After playing at least 50 duels with this deck, as well as taking it to my first locals, I’m still not really sure what I’m doing. There’s so much you can do with even a small hand, honestly it is kind of overwhelming.
In Link format, the D/D archetype takes an extra turn to get their board set up and they’re massively weak to disruption. Too many combo pieces are required, I miss the days of summoning 4-5 Extra Deck monsters in 1 turn.
Despite all of these problems, this deck is still really fun to play and barely made a dent in my wallet too. I’m desperately hoping for future support, D/Ds are incredibly fair with a ton of counter-play!
Typical Dark Magician deck with nothing special to be honest, other than the fact I don’t own a single copy of the mandatory Apprentice Illusion Magician. I make these wizards work anyway, their special summon spam combined with Dark Magical Circle is potent enough.
I like to include Secret Village of the Spellcasters and Magician’s Right Hand to lock my opponent out of their own spell cards which is surprisingly good. Overall though, I haven’t invested much in this deck and I don’t plan too, it’s just really strong anyway!
Currently waiting for the upcoming Legendary Decks before I bother to set up my HERO decklist. Right now though, it’s basically a Dark Law turbo with a ton of protection for him. Dark Bribe, Recall and Solemn traps all prevent your opponent from playing Yugioh when combined with Dark Law’s effects.
I very rarely use my HERO deck, Dark Law counters so many of my friends’ strategies and archetypes it’s bizarre. Literally just summoning this guy is GG against a huge variety of opponents.
Decklist (none yet, waiting for the HERO Legendary Decks)
Cubics are absolutely insane, you can build my decklist for just £40 and you’ll have a rogue deck that can OTK literally any other deck in the game. Summoning Crimson Nova (pictured) is surprisingly easy, with so much searching power in the form of Cubic Karma. Activating Cubic Wave to double its ATK and halve the ATK of an opponent’s monster before attacking and ending turn is incredible!
Eater of Millions is in there for non-targeting removal of crazy boss monsters. Both Eater of Millions and Crimson Nova are massively vulnerable to spells and traps though, justifying my additions of 2 Cosmic Cyclones and 3 Mystical Space Typhoons/
Of all my decks, none can consistently output such beefy boards as Blue-Eyes. Possibly the most fair deck on this list too, my Blue-Eyes build doesn’t deviate too far from the standard set-up. Unfortunately, I don’t own a Skill Drain.
Summoning 3000 ATK beaters is absolutely not a problem, I can get 1-2 on the field each turn easily. Backrow is a huge problem though, so I added Heavy Storm Duster to aid my offensive efforts. Completely “go hard or go home”, I absolutely adore the Blue-Eyes archetype for its power and fairness.
As sad as this sounds, I had a ton of time to kill so I grabbed my 32 best decks and pitted them together in a knockout tournament. During the Quarter & Semi finals, you had to win a best out of 3 to progress. The final and 3rd place winners were determined by a best of 5 match.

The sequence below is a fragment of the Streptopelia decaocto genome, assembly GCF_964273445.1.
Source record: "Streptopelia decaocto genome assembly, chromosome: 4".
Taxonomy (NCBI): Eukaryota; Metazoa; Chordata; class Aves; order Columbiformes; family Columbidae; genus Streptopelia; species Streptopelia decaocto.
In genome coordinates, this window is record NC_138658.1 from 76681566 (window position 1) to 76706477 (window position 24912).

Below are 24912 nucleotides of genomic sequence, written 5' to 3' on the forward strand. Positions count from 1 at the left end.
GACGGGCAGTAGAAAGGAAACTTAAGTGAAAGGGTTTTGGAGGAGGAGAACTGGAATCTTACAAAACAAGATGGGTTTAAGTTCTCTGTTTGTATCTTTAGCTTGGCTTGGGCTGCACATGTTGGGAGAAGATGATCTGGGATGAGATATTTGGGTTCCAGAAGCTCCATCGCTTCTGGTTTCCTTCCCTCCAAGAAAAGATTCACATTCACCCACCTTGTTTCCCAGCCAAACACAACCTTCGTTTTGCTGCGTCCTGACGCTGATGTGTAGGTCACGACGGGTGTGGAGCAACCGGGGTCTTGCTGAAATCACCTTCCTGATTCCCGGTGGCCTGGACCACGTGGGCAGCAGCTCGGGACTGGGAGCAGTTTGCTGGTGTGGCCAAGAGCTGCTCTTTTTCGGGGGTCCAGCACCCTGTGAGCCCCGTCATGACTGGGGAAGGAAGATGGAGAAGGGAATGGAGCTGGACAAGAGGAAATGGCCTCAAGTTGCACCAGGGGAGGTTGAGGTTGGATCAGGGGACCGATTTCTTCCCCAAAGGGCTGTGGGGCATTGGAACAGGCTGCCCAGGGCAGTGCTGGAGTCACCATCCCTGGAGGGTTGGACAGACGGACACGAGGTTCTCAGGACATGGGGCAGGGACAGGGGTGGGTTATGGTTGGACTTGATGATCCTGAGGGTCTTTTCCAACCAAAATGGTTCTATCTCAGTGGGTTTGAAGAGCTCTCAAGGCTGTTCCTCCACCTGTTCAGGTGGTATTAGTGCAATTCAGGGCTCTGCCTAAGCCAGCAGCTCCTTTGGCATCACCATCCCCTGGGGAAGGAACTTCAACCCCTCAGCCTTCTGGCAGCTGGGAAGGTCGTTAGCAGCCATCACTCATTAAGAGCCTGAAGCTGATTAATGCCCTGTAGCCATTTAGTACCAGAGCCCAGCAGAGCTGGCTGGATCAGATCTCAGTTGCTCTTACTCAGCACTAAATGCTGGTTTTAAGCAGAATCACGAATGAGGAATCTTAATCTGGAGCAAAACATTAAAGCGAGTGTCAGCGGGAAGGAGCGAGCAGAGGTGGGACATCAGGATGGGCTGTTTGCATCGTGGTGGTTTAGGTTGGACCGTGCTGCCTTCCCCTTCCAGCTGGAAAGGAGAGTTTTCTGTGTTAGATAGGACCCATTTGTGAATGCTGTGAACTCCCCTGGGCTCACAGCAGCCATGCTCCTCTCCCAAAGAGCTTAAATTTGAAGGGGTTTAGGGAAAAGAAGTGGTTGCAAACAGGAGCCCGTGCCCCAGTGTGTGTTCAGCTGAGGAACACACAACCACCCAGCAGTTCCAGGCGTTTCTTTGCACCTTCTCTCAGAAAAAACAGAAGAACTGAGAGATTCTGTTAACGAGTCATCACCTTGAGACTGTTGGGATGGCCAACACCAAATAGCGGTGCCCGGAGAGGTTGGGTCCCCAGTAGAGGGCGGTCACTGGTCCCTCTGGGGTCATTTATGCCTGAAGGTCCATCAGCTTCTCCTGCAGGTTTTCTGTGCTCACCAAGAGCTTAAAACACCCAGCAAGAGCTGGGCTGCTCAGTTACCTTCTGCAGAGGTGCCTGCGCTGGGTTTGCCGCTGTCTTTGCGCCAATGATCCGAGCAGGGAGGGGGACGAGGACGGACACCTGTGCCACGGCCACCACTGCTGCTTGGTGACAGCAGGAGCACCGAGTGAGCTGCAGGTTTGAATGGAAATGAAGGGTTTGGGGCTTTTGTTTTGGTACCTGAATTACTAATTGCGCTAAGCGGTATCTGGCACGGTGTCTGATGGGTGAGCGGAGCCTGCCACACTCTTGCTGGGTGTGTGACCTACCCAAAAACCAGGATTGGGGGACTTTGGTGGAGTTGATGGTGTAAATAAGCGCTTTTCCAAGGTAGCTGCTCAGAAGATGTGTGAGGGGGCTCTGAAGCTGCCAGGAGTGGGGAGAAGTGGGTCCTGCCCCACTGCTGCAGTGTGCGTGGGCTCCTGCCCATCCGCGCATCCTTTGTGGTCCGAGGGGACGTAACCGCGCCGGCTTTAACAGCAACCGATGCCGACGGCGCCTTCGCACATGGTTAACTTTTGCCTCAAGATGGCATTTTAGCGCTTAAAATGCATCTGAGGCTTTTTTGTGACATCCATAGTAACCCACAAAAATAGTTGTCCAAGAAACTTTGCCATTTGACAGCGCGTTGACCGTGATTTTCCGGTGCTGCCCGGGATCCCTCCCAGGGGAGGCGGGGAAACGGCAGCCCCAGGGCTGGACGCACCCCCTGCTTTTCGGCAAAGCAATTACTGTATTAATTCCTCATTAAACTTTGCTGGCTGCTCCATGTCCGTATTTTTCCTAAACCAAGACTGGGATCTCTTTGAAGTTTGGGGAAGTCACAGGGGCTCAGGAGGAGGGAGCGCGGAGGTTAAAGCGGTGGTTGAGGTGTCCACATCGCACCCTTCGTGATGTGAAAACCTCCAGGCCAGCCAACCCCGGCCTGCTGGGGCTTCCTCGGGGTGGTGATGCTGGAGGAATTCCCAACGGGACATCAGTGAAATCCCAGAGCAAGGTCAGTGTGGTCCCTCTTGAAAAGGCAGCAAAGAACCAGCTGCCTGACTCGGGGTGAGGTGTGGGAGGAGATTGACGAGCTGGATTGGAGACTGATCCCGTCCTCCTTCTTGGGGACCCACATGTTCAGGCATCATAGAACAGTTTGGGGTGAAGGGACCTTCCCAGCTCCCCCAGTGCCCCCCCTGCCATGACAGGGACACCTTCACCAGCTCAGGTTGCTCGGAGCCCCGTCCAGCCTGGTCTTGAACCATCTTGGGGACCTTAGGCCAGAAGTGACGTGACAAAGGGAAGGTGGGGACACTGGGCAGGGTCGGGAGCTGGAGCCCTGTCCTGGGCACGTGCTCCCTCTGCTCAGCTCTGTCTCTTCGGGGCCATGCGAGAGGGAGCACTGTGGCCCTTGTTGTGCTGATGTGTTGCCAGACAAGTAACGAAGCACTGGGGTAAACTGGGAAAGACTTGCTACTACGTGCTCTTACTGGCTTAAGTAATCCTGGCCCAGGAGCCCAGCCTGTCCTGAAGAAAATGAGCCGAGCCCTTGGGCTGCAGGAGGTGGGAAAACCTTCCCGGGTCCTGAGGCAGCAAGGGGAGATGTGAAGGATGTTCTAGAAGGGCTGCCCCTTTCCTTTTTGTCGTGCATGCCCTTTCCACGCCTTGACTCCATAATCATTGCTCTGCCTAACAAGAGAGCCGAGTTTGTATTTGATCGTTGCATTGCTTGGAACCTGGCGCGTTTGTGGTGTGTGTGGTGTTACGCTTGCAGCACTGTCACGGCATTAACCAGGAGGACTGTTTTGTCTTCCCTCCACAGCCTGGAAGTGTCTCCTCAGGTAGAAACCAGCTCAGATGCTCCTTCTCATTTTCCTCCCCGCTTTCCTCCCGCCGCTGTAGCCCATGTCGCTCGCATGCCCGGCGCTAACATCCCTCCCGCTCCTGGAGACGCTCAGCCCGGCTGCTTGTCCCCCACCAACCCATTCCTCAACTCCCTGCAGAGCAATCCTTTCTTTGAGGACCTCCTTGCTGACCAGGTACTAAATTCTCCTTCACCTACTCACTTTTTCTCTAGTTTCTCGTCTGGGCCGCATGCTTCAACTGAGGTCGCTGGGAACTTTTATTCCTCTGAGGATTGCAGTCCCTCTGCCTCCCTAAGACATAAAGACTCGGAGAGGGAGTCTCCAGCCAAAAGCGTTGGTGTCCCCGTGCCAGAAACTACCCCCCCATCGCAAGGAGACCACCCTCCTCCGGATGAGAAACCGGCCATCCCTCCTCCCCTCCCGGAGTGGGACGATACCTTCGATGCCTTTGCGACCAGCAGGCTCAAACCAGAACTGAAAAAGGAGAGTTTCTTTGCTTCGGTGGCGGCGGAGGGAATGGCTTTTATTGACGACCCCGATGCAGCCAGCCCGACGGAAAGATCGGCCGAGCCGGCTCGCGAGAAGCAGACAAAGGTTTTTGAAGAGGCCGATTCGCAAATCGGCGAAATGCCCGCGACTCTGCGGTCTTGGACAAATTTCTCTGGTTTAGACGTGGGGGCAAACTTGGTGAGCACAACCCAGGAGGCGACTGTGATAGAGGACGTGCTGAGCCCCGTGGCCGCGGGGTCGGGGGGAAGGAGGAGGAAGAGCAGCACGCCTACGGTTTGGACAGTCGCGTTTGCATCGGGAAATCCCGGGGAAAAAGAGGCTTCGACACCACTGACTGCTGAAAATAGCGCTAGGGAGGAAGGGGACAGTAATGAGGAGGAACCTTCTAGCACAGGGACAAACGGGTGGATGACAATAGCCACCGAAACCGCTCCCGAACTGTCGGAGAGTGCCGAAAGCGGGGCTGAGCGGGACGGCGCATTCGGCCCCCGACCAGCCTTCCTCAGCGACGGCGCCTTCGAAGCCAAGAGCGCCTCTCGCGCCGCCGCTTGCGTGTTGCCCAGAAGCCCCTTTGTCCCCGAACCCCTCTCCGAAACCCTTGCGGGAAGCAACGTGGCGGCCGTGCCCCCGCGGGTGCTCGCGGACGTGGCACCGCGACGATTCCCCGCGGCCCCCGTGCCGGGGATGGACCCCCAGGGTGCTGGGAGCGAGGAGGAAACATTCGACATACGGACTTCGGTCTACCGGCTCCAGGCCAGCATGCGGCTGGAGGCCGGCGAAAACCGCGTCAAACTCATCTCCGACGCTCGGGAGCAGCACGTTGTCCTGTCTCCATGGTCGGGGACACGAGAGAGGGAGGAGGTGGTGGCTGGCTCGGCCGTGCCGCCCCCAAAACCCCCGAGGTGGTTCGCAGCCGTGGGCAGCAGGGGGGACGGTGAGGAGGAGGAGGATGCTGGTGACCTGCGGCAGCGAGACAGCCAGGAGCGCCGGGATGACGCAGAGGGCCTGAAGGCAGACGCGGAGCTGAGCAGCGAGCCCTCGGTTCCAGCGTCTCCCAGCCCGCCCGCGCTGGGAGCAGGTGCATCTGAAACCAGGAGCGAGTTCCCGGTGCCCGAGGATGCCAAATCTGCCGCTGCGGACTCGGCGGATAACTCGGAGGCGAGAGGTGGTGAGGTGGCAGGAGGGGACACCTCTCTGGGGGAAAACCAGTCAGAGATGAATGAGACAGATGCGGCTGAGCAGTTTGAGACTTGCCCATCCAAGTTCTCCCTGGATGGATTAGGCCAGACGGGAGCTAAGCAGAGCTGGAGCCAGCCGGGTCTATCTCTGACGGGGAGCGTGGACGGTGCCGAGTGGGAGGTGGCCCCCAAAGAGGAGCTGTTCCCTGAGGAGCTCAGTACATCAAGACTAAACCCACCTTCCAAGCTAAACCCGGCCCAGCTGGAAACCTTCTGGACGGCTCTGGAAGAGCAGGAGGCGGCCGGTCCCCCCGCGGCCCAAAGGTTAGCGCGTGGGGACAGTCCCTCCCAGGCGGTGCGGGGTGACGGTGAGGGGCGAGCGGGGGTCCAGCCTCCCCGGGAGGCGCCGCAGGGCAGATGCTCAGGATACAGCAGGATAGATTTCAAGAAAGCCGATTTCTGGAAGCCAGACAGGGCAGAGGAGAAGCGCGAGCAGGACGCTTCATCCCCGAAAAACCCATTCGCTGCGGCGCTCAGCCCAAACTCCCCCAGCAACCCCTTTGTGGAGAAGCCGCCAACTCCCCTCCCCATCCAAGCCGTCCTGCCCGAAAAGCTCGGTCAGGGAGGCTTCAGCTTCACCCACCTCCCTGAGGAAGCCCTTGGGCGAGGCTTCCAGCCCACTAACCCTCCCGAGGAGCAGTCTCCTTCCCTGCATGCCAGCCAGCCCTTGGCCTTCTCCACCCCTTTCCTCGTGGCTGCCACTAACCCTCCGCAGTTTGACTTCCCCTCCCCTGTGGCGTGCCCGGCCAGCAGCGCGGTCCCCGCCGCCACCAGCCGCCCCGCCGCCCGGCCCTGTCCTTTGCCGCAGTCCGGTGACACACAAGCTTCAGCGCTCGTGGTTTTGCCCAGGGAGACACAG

Here are the results!
Unfortunately I don’t have deck lists for them all (honestly at least half are pretty terrible anyway) and all duels had both decks being controlled by myself.
I’ll detail a few decks I was surprised by..
Battlin’ Boxer: When I first obtained this archetype, I was so happy as Battlin’ Boxers were very strong back then. Ever since, their main boss monsters have been power-creeped down to obscurity. At least, that’s what I thought!
Non-destruction removal isn’t too common nowadays so Lead Yoke can survive for a while, huge ATK boosts make battling other high beater decks a breeze. Blue-Eyes is far more consistent though, with it being capable of running over Lead Yoke. The fact Battlin Boxer’s took down the Deskbots (a deck I was sure would reach the semi-finals) is crazy!
Cubic: I knew they would get far but not win the entire thing. Consistency is key for Cubics, sometimes they can OTK the best decks while other times they falter to some crappy old rogue strategies. Since I’ve changed them up myself, adding in cards such as Foolish Burial Goods, Cubics have become a formidable deck.
Zombie: A mix of vampire, Shiranui and generic Zombie support. Resigned to the backlines, my Zombie deck was never supposed to do anything of notice. After trouncing the Spellcaster deck though, I realised just how storng they are.
I consider my Spellcaster/Dark Magician deck to be my 2nd or 3rd best deck so for them to go out in the round of 16 is bizarre. Zombies only just lost to Battlin’ Boxers too!
Burn: My burn deck was thrown together with random cards and personal strategies, but it actually works!
Sure it lost to my fairly bad Kuriboh deck but it was very, very close. I’ll be taking another pass at my burn deck at some point, hopefully turning it into a rogue casual deck!